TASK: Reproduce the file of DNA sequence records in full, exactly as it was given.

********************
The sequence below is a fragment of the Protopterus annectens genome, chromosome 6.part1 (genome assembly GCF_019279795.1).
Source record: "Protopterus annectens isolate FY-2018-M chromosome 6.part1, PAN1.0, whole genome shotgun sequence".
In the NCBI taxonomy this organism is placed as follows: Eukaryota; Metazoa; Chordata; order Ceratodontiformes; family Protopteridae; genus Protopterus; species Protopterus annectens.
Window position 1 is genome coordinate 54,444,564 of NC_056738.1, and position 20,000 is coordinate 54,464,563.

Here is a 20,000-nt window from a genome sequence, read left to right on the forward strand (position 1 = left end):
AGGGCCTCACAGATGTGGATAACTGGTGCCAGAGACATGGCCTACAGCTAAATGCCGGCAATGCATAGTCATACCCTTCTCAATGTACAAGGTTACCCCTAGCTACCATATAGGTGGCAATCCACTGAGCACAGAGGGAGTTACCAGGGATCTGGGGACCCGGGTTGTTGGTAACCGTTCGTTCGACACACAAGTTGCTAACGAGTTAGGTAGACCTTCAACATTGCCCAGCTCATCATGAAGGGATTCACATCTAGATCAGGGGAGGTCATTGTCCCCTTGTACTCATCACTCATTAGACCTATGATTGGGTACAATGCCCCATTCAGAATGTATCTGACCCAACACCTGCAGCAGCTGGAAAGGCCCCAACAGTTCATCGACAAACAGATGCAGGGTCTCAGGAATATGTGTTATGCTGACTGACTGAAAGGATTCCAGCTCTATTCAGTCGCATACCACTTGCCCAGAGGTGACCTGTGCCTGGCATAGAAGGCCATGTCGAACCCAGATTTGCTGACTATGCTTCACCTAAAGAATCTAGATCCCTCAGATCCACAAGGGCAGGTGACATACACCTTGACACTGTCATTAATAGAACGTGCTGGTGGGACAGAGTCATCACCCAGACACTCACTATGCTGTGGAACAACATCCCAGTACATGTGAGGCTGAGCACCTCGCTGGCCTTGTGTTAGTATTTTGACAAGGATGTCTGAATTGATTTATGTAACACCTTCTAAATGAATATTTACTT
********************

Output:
The sequence below is a fragment of the Protopterus annectens genome, chromosome 6.part1 (genome assembly GCF_019279795.1).
Source record: "Protopterus annectens isolate FY-2018-M chromosome 6.part1, PAN1.0, whole genome shotgun sequence".
In the NCBI taxonomy this organism is placed as follows: Eukaryota; Metazoa; Chordata; order Ceratodontiformes; family Protopteridae; genus Protopterus; species Protopterus annectens.
Window position 1 is genome coordinate 54,444,564 of NC_056738.1, and position 20,000 is coordinate 54,464,563.

Here is a 20,000-nt window from a genome sequence, read left to right on the forward strand (position 1 = left end):
AGGGCCTCACAGATGTGGATAACTGGTGCCAGAGACATGGCCTACAGCTAAATGCCGGCAATGCATAGTCATACCCTTCTCAATGTACAAGGTTACCCCTAGCTACCATATAGGTGGCAATCCACTGAGCACAGAGGGAGTTACCAGGGATCTGGGGACCCGGGTTGTTGGTAACCGTTCGTTCGACACACAAGTTGCTAACGAGTTAGGTAGACCTTCAACATTGCCCAGCTCATCATGAAGGGATTCACATCTAGATCAGGGGAGGTCATTGTCCCCTTGTACTCATCACTCATTAGACCTATGATTGGGTACAATGCCCCATTCAGAATGTATCTGACCCAACACCTGCAGCAGCTGGAAAGGCCCCAACAGTTCATCGACAAACAGATGCAGGGTCTCAGGAATATGTGTTATGCTGACTGACTGAAAGGATTCCAGCTCTATTCAGTCGCATACCACTTGCCCAGAGGTGACCTGTGCCTGGCATAGAAGGCCATGTCGAACCCAGATTTGCTGACTATGCTTCACCTAAAGAATCTAGATCCCTCAGATCCACAAGGGCAGGTGACATACACCTTGACACTGTCATTAATAGAACGTGCTGGTGGGACAGAGTCATCACCCAGACACTCACTATGCTGTGGAACAACATCCCAGTACATGTGAGGCTGAGCACCTCGCTGGCCTTGTGTTAGTATTTTGACAAGGATGTCTGAATTGATTTATGTAACACCTTCTAAATGAATATTTACTT